Efficient inhibition of intraperitoneal human ovarian cancer growth by short hairpin RNA targeting CD44.

PMID 24824928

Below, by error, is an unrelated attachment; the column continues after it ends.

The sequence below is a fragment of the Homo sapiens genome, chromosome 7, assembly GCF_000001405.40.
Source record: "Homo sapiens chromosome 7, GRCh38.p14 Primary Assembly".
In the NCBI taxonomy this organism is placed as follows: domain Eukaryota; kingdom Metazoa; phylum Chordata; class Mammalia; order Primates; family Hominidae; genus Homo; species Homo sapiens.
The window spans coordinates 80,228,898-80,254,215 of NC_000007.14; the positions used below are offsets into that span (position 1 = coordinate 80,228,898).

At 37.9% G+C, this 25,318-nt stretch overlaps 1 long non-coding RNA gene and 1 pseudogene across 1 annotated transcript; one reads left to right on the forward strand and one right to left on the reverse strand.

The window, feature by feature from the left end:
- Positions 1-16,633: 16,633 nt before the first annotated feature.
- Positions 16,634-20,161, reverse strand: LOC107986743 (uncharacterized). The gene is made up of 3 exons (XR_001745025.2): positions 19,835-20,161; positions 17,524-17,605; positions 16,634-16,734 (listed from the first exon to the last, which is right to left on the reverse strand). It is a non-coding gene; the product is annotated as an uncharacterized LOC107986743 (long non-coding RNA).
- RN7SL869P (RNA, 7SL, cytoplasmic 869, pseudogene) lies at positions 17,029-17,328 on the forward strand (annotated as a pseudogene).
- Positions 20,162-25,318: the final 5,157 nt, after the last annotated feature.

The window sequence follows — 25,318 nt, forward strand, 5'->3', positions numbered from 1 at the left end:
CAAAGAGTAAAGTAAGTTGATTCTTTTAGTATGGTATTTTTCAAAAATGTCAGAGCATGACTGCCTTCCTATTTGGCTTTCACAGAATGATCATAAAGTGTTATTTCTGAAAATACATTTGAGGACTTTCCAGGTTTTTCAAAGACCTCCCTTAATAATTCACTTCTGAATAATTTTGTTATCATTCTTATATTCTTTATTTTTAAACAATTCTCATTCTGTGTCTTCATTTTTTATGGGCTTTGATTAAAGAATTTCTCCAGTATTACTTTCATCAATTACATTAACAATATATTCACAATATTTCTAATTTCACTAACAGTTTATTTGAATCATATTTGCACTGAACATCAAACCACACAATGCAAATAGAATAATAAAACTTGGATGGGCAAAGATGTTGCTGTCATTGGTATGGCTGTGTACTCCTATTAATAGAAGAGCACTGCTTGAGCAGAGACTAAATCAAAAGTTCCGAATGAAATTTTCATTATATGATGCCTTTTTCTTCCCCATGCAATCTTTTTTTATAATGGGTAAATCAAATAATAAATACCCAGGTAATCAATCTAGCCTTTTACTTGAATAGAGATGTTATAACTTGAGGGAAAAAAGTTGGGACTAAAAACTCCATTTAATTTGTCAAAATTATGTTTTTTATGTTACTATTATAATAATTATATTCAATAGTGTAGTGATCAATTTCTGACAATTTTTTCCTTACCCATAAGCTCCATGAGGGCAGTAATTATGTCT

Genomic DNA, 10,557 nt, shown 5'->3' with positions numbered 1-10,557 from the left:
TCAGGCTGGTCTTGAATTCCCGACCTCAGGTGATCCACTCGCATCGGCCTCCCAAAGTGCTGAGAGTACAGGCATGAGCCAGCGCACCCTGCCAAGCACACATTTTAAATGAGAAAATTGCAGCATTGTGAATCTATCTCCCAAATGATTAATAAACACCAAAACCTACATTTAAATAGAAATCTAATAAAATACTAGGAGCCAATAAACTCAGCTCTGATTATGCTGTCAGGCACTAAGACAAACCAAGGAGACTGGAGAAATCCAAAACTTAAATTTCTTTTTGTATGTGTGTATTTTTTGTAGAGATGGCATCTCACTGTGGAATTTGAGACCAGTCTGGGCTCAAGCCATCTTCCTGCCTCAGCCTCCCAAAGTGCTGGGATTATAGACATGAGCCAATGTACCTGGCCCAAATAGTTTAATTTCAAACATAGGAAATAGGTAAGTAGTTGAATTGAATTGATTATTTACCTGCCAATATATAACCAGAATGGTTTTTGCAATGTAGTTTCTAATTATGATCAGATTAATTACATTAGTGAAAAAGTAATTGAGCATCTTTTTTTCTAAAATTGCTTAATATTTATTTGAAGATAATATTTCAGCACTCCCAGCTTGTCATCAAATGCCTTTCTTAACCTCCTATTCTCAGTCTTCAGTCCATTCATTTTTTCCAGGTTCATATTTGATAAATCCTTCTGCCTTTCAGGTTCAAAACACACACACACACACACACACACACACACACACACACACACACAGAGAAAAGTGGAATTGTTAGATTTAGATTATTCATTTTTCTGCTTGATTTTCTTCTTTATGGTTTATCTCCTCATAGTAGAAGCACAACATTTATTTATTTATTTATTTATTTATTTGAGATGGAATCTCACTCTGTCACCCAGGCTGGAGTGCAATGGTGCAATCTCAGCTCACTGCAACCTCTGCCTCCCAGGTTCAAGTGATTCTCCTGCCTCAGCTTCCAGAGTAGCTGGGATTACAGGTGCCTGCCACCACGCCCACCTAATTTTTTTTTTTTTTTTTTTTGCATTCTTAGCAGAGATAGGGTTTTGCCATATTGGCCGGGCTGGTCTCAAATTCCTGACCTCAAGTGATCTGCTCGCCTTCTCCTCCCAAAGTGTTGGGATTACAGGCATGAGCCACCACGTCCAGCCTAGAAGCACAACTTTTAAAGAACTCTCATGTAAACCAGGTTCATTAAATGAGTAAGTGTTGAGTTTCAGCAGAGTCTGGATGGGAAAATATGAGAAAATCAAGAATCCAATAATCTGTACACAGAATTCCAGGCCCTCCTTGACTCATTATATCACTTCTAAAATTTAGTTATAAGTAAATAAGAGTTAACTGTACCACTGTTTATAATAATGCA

CD44 is one member of a big glycoprotein family involved in adhesion of cells or cells and extracellular matrix (ECM). The heavily glycosylated CD44 has been proved to be a major receptor of hyaluronan and a marker of stem cells in ovarian cancer. Here, using short hairpin (shRNA) against CD44, we demonstrate that knockdown CD44 could inhibit cancer growth efficiently compared with controls. Plasmid targeting CD44 gene (pshCD44) or non-relative control sequences (pshHK) was constructed and delivered to ovarian cancer by biodegradable poly D, L-Lactide-co-glycolide acid nanoparticles (PLGANPs). Nude mice were utilized in an intraperitoneal model of ovarian carcinomatosis to assess antitumor efficacy in vivo. Antitumor efficacy was estimated by changes in tumor weights, proliferation (Ki-67), apoptosis (TUNEL) and angiogenesis (CD31 staining and alginate-encapsulated tumor beads assay) in tumor cells. As results, pshCD44 or pshHK could be effectively transfected into SKOV-3 cells by PLGANPs. Tumor weight in pshCD44/PLGANPs group was suppressed by 45% and 50% compared with those in pshHK/PLGANPs and untreated group, respectively (Ps < 0.001). Inhibition of cell proliferation, induction of apoptosis and reduction of angiogenesis in tumor cells of pshCD44/PLGANPs group also show significant difference compared with those in control groups (Ps < 0.05), respectively. These results indicate that pshCD44 delivered by PLGANPs might be a potential approach in ovarian cancer therapy, and point towards a mechanism involving the inhibition of angiogenesis, cellular proliferation and the induction of apoptosis.